Lighting can be used to define areas in an open-plan office. Large pendant lights can hang above a big table for meetings. Spotlights can direct people to different areas. Low illumination can create privacy in booths or small nooks. Accent lighting in breakout areas and lounges can highlight shelves or plants with different colored bulbs and lampshades. Dimmer switches, standing lamps, and tabletop lamps can be added for people to control light levels and mood. Office lighting can complement office design and create a striking first impression.


  • Use of Overhead Spotlights

Overhead and downlights are not recommended for workspace lighting as they can cast uncomfortable shadows and cause glare. Instead, it is recommended to use ambient lighting and task lamp light that does not interrupt desk work.

  • Impractical Sources of Light

Use high-quality fixtures that are flicker-free and have low harmonic distortion to reduce eye strain. Traditional fluorescent indoor lights can be harmful and cause migraines, hindering productivity and workflow and leading to errors at work. Keep THD levels below 10% for a better work environment.

  • Improper Lighting

If lighting is not implemented correctly, it can make the workspace appear dim and dreary. Inadequate illumination can lead to eye strain and headaches and create a depressing environment to work in. This can be harmful to work as well as mental health, and therefore, it is crucial to pay attention to proper lighting in a work atmosphere.

  • Outdated Lighting Technology

When adhering to guidelines for modern commercial office lighting, it is suggested to avoid using outdated lighting technology. LED bulbs are a popular choice for modern commercial and residential lighting as they are more energy-efficient, less harsh, and have a longer lifespan.

  • Constant Brightness Levels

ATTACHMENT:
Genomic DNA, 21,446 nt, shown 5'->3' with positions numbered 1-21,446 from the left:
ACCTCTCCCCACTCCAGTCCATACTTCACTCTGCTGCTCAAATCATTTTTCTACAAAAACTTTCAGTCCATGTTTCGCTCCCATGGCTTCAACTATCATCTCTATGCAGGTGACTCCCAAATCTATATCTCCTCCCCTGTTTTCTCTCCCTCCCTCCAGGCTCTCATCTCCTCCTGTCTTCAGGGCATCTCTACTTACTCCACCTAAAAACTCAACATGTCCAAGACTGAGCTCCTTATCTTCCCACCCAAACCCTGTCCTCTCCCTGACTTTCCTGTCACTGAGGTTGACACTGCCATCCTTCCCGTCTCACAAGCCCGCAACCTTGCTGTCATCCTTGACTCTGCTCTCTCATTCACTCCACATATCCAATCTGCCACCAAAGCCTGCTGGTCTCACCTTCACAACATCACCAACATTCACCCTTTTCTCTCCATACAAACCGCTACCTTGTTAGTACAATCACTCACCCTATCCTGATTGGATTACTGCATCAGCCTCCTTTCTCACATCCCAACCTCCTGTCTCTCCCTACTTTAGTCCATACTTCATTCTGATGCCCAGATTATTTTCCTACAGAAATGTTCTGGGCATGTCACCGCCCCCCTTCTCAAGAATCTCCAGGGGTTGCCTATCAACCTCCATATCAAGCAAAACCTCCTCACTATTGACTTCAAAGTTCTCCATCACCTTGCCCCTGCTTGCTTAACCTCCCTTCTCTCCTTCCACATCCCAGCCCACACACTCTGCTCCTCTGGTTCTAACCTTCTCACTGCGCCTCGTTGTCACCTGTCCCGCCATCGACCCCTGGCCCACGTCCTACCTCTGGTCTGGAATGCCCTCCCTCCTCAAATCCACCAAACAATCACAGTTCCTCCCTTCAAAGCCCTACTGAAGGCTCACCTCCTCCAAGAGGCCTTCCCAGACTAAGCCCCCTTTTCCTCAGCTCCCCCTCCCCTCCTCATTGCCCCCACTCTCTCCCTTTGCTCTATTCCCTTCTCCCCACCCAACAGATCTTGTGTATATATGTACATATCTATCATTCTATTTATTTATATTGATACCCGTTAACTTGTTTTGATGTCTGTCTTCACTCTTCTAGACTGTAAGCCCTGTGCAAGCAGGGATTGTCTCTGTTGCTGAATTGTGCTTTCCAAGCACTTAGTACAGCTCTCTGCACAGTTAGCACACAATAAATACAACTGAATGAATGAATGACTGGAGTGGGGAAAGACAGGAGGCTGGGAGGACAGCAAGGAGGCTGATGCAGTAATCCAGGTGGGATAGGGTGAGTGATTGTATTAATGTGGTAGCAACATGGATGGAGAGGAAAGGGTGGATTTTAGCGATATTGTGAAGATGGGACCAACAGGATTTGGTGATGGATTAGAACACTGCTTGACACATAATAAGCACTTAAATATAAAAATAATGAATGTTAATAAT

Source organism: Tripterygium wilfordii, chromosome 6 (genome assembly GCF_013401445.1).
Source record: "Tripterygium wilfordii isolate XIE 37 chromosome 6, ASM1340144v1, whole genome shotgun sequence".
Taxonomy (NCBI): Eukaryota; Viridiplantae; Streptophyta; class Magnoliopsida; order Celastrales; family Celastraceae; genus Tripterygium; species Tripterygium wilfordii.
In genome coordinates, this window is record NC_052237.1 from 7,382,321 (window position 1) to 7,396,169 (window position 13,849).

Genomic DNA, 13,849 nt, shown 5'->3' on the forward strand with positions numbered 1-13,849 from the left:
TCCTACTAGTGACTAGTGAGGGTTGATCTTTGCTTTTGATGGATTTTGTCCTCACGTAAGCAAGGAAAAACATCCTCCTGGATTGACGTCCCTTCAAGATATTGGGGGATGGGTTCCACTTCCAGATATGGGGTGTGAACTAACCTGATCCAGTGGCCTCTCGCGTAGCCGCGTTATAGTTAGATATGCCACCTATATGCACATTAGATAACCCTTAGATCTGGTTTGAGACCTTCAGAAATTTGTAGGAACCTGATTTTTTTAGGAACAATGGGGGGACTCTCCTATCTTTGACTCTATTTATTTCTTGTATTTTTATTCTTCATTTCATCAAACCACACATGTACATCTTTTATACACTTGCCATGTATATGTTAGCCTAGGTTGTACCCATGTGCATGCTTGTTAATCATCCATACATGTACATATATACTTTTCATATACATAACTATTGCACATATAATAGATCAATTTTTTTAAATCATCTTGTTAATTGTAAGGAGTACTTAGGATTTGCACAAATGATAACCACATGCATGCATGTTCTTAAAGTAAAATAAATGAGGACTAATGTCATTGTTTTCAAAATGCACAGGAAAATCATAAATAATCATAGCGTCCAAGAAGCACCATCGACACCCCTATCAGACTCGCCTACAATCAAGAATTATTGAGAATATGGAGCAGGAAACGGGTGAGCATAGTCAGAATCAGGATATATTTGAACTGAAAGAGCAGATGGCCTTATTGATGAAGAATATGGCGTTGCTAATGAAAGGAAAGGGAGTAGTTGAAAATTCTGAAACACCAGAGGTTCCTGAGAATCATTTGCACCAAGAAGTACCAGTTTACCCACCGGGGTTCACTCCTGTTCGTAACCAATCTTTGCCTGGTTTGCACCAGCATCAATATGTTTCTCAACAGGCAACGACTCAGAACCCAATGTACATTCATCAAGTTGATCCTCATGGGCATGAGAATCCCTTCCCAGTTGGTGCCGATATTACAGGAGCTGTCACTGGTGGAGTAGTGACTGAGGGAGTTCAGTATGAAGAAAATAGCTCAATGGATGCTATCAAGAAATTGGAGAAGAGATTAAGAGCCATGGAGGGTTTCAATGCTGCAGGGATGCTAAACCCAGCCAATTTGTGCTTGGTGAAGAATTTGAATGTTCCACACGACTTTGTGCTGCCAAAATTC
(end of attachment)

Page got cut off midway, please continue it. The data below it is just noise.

In commercial interiors and office buildings, varying the brightness levels of the lighting is crucial for the well-being of occupants who work long hours. Designing for human well-being is a fundamental principle of lighting design. Brighter light during the morning hours can boost energy and stimulate alertness, which leads to increased productivity and creativity. In the afternoon, dimmer light can help maintain focus without overstimulating employees.

  • Single Spectrum Lighting

When choosing lighting for commercial spaces, consider the correct spectrum for office work. Warm lighting promotes relaxation, while cool lighting stimulates alertness and helps workers concentrate. Modern LED fixtures can adjust the light spectrum to either cool or warm, allowing occupants to choose the right temperature for their needs.

  • Inefficient Usage

In large commercial buildings, lighting can consume a significant amount of energy, making it important to use energy-efficient lamps to reduce power consumption and costs. Fluorescent and LED bulbs are more cost-effective in the long run than incandescent and fluorescent bulbs. Modern technology, such as motion sensors, timers, and lighting dimmers, can offer even more control over power costs.


Proper lighting is crucial for productivity, mood, and well-being in a workplace. Use LED lights, indirect and task lighting, and natural light as much as possible. Regulate light temperature, invest in good lighting, and install a light control system. Avoid overhead spotlights, impractical sources of light, and outdated lighting technology. Vary brightness levels and choose the correct spectrum for office work. By following these do’s and don’ts, you can create a well-lit and productive workspace.